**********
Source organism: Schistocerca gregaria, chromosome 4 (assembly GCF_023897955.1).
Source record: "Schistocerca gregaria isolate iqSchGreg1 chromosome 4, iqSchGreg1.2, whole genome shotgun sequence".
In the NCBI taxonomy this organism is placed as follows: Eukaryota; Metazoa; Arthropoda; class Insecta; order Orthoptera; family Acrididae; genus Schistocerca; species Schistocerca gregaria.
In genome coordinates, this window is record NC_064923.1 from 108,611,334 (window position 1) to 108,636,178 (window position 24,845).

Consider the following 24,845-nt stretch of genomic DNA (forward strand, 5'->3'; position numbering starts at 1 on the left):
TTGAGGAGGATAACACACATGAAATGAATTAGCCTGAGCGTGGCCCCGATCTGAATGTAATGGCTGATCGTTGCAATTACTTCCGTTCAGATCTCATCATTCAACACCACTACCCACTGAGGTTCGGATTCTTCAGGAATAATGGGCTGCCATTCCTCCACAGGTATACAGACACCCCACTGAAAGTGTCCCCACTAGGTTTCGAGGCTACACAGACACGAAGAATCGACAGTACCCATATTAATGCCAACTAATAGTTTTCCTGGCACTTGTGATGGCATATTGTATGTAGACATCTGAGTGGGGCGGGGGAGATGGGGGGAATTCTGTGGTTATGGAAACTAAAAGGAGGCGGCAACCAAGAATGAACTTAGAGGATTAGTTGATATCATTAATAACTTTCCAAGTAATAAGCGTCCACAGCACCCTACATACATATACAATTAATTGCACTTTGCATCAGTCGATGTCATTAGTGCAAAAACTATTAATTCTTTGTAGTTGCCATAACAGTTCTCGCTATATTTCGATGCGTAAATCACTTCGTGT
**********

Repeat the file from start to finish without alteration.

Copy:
Source organism: Schistocerca gregaria, chromosome 4 (assembly GCF_023897955.1).
Source record: "Schistocerca gregaria isolate iqSchGreg1 chromosome 4, iqSchGreg1.2, whole genome shotgun sequence".
In the NCBI taxonomy this organism is placed as follows: Eukaryota; Metazoa; Arthropoda; class Insecta; order Orthoptera; family Acrididae; genus Schistocerca; species Schistocerca gregaria.
In genome coordinates, this window is record NC_064923.1 from 108,611,334 (window position 1) to 108,636,178 (window position 24,845).

Consider the following 24,845-nt stretch of genomic DNA (forward strand, 5'->3'; position numbering starts at 1 on the left):
TTGAGGAGGATAACACACATGAAATGAATTAGCCTGAGCGTGGCCCCGATCTGAATGTAATGGCTGATCGTTGCAATTACTTCCGTTCAGATCTCATCATTCAACACCACTACCCACTGAGGTTCGGATTCTTCAGGAATAATGGGCTGCCATTCCTCCACAGGTATACAGACACCCCACTGAAAGTGTCCCCACTAGGTTTCGAGGCTACACAGACACGAAGAATCGACAGTACCCATATTAATGCCAACTAATAGTTTTCCTGGCACTTGTGATGGCATATTGTATGTAGACATCTGAGTGGGGCGGGGGAGATGGGGGGAATTCTGTGGTTATGGAAACTAAAAGGAGGCGGCAACCAAGAATGAACTTAGAGGATTAGTTGATATCATTAATAACTTTCCAAGTAATAAGCGTCCACAGCACCCTACATACATATACAATTAATTGCACTTTGCATCAGTCGATGTCATTAGTGCAAAAACTATTAATTCTTTGTAGTTGCCATAACAGTTCTCGCTATATTTCGATGCGTAAATCACTTCGTGT